Who did he play in The Sound of Music?
Richard Haydn played Max Detweiler in The Sound of Music movie, or Uncle Max, as the children called him. Robert Wise knew of Haydn’s previous work and thought that he would be a perfect choice for playing Max because of his warm personality. His love of children earned him the nickname ‘Herr Dad’ when filming The Sound of Music.
In the film he plays an amusing opportunist Jew, who is good friends with both the baroness and the Captain. His role was based on Father Franz Wasner, who, in the real life von Trapp story, became a life long family friend, as well as composer, conductor and arranger for The von Trapp Family Choir. Max is one of very few people who call the Captain by his first name, Georg. Max is looking for a new act for The Salzburg Music Festival, and is the person who encourages the Captain to let his children sing on stage.
He is best known for helping the Captain and Maria escape from the Nazis, by convincing the soldiers that they are singing in the Salzburg Festival.
Before The Sound of Music
Richard Haydn was born George Richard Haydon, in Camberwell, London, England on 10th March 1905.
At nineteen years old he started out dancing in a professional chorus in Scotland. After receiving a $100 inheritance he turned his back on his struggling show business career, and was able to travel the world and go to Jamaica, where he tried his hand at business by running a banana plantation. However a devastating hurricane had Haydn packing his bags and returning to London to resurrect his theatrical career, where he joined a British theatre group.
He was more successful this time, and soon became known for being a comic actor in radio, film and television, appearing regularly on the Burns and Allen radio show. He had his first film assignment in 1941 as Charley Wyckham in Charley’s Aunt.
Richard Haydn wrote a comedy book in 1954 called ‘The Journal of Edwin Carp’, based on a fish impersonating character that he had developed in the late 1930's (see photo on right). This was later made into an animated film, with Hugh Laurie’s voice for the carp. Haydn also appeared as Carp on The Dick van Dyke Show in 1964.
Here are Haydn’s other film and television appearances before he played in The Sound of Music:
Charley's Aunt (1941) Charley Wyckham
Ball of Fire (1941) Professor Oddley
Thunder Birds (1942) George Lockwood
Forever and a Day (1943) Mr. Butcher
No Time for Love (1943) Roger Winant
Tonight and Every Night (1945) Specialty
And Then There Were None (1945) Thomas Rogers, the butler
Adventure (1945) Limo
The Green Years (1946) Jason Reid, the schoolmaster
Cluny Brown (1946) Jonathan W. Wilson
The Beginning or the End (1947) Dr. Chisholm
The Late George Apley (1947) Horatio Willing
Singapore (1947) Deputy Commissioner Hewitt
The Foxes of Harrow (1947) Andre LeBlanc
Forever Amber (1947) Earl of Radcliffe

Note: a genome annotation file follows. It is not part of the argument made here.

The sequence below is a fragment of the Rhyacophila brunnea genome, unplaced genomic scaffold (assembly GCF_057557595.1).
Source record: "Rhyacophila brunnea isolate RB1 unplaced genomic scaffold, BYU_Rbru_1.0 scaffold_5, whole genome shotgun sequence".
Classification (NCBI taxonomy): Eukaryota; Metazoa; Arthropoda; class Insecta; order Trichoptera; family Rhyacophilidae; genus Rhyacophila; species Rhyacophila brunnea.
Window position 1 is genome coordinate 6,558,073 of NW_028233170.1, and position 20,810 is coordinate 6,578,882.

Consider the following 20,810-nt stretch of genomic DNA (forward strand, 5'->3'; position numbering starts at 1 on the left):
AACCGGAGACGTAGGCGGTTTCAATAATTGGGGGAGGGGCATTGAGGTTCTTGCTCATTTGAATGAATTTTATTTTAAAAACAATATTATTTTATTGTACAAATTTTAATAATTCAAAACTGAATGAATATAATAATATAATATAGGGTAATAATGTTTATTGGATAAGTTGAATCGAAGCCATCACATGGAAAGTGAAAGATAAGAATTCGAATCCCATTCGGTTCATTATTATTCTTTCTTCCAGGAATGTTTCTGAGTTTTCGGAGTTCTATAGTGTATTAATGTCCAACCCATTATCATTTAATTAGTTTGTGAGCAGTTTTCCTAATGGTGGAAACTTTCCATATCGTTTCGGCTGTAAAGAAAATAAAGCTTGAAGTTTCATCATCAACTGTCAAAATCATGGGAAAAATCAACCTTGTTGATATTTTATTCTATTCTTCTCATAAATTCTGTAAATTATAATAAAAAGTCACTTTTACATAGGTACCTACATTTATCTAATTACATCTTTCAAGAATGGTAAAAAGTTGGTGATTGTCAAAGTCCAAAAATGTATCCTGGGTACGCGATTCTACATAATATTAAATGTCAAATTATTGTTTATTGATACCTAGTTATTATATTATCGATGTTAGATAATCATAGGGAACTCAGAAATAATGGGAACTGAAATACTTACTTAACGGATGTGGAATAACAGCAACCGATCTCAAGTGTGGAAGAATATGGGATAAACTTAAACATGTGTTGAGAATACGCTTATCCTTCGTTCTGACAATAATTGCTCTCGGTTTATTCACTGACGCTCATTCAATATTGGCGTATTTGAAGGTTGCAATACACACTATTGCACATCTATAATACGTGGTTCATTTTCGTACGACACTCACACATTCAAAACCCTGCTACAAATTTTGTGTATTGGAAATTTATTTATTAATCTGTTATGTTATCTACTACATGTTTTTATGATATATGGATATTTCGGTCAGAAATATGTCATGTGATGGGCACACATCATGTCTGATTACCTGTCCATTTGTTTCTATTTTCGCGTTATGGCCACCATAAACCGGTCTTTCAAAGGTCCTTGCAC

Sitting Pretty (1948) Clarence Appleton, the nosy neighbor
The Emperor Waltz (1948) Emperor Franz-Josef
Miss Tatlock's Millions (1948) Fergel (as Richard Rancyd). He also directed.
Alice in Wonderland (1951), as The Caterpillar's voice - see right
The Merry Widow (1952) Baron Popoff
Never Let Me Go (1953) Christopher Wellington St. John Denny
Money from Home (1953) Bertie Searles, the English jockey
Her Twelve Men (1954) Dr. Avord Barrett
Jupiter's Darling (1955) Horatio
Twilight for the Gods (1958) Oliver Wiggins
Please Don't Eat the Daisies (1960) Alfred North
The Lost World (1960) Professor Summerlee
Five Weeks in a Balloon (1962) Sir Henry Vining
Mutiny on the Bounty (1962) William Brown
Haydn called his film characters as being ‘incredibly smug’, but in his funniest roles he made it sound as if he was talking through his nose. He actually avoided doing this during The Sound of Music, but still managed to bring a great comic touch to the film.
After The Sound of Music
Richard Haydn appeared in a few more films after The Sound of Music. These included:
Clarence, the Cross-Eyed Lion (1965) Rupert Rowbotham
The Adventures of Bullwhip Griffin (1967) Quentin Bartlett
Young Frankenstein (1974) solicitor Herr Falkstein
The Hugga Bunch (1985) his final film appearance, Bookworm
Despite his success in the movie business, Richard Haydn rejected the Hollywood lifestyle. He enjoyed gardening and lived a very private life as a bachelor until he died on 25th April 1985. He died from a heart attack in Los Angeles, California, USA.
Haydn will be remembered for his unforgettable voice and presence, and for those humorous lines in The Sound of Music:
Marta: "Can we really keep the puppet show, Uncle Max?"
Max: "Of course. Why else do you think I had Professor Cohen send the bill to your father?"
Return to Movie Cast Page from Richard Haydn
Return to The Sound of Music Home Page
Enjoy this page? Please tell others about it. Click on the Bookmark and Share button below:
Bookmark & Share